Every day, criminals target seniors, hoping to scam them out of their savings or Social Security checks. According to the Government Accountability Office, fraudulent schemes cost older Americans an estimated $2.9 billion a year. As a member of the Senate Special Committee on Aging, this is an issue I am particularly concerned about. Recently, our committee released the 2018 Fraud Book, which details the Top 10 scams reported to the committee’s Fraud Hotline last year. In 2017, the hotline received more than 1,400 complaints, showing how widespread this epidemic has become.
Too often, seniors do not know who to turn to for help. Too often, they feel embarrassed to admit that they were tricked, and sometimes, they do not even realize they've been victimized. This exploitation is wrong and must stop, which is why the Senate Aging Committee is focused on combating scams against older Americans.
This week, I would like to highlight legislative measures I have led to help older Nebraskans and seniors throughout the country. The Senior Safe Act and the Spoofing Prevention Act are two pieces of legislation that will confront bad actors taking advantage of our nation’s seniors, causing financial trouble and undue stress.
The Senior Safe Act would extend liability protections for certain individuals who report suspected exploitation of a senior citizen to a regulatory or law-enforcement agency. Provisions from the Senior Safe Act were included in the Economic Growth, Regulatory Relief, and Consumer Protection Act, which the Senate recently passed with my support.
Additionally, fraudulent marketing tactics will often use the telephone as the main way to communicate with victims. In light of this, I joined Senator Bill Nelson (D-Fla.) to introduce the bipartisan Spoofing Prevention Act of 2017. The bill would close existing legal loopholes that allow false caller ID information to be shown on texts, certain IP-enabled voice services, and calls coming from outside the country.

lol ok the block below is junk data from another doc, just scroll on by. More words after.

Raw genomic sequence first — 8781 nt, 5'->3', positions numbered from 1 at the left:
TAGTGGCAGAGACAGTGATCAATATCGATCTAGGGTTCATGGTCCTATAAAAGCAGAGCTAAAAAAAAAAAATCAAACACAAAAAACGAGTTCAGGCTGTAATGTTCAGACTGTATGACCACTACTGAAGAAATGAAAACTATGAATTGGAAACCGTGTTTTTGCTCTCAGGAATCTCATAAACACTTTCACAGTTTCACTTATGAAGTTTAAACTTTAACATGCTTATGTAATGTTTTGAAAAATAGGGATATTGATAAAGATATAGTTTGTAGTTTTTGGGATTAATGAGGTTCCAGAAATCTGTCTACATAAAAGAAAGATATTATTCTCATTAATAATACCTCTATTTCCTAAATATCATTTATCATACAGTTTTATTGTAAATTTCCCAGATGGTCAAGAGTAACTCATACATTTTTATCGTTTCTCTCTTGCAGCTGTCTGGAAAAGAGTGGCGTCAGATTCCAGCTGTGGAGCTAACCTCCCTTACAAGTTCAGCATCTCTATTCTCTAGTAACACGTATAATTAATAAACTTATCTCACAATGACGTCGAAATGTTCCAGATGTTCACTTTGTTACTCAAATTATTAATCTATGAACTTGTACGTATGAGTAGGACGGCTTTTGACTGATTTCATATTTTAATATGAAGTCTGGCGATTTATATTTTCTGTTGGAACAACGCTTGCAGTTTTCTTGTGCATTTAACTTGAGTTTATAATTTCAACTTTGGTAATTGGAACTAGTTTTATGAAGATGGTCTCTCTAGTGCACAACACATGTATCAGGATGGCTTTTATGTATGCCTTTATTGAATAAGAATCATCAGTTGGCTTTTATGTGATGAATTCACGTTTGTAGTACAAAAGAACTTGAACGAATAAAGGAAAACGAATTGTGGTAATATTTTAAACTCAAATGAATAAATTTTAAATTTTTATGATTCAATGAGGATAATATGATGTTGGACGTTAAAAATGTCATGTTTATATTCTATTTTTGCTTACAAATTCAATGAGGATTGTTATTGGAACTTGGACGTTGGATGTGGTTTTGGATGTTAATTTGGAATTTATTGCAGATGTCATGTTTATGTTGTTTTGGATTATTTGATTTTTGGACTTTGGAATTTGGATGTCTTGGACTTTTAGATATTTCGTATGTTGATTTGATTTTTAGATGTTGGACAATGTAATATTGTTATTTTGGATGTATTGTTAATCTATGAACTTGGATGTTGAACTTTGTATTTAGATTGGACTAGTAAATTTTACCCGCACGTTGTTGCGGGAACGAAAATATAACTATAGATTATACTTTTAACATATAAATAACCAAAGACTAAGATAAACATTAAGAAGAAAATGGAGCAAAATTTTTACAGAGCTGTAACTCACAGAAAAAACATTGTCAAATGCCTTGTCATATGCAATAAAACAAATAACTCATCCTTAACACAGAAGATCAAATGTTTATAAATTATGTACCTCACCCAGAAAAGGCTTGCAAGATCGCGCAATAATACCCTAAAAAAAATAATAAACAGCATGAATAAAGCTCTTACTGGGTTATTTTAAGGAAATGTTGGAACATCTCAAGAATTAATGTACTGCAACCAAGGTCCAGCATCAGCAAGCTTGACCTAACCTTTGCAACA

The modernization of telephone technologies unintentionally has made it easier for predators to falsify their calling origins in order to gain sensitive information from millions of unsuspecting Americans, particularly the elderly. Whether it’s calls that deceptively appear to be coming from real institutions or people – a charity, a bank, the IRS, or a family member – older Americans make up a disproportionate number of victims targeted by telephone scams. The Spoofing Prevention Act passed the Senate last August, recently passed Congress, and was signed into law by the president on March 23, 2018.
Consumer education plays a key part in defending against fraud. It is critical for seniors to be aware of their consumer rights and know how to use them. I am also a member of the Senate Commerce Committee, which has oversight of the Federal Trade Commission (FTC) – the independent agency tasked with consumer protection. The FTC is a useful resource that provides educational materials on ways to prevent becoming a scamming victim. This information is accessible on the FTC’s Tips & Advice webpage at https://www.consumer.ftc.gov.
Our seniors deserve to be treated with respect and dignity, not deceived and made helpless by criminals and scam artists. Working with policymakers and law enforcement, I am committed to doing everything I can to make sure seniors are safe. In these collaborative efforts, we need to raise awareness and communicate.
If you have information regarding any suspected fraud, take action and please call the Senate Special Committee on Aging’s toll-free fraud hotline at 1-855-303-9470, or contact the committee through its website, located at http://www.aging.senate.gov/fraud-hotline.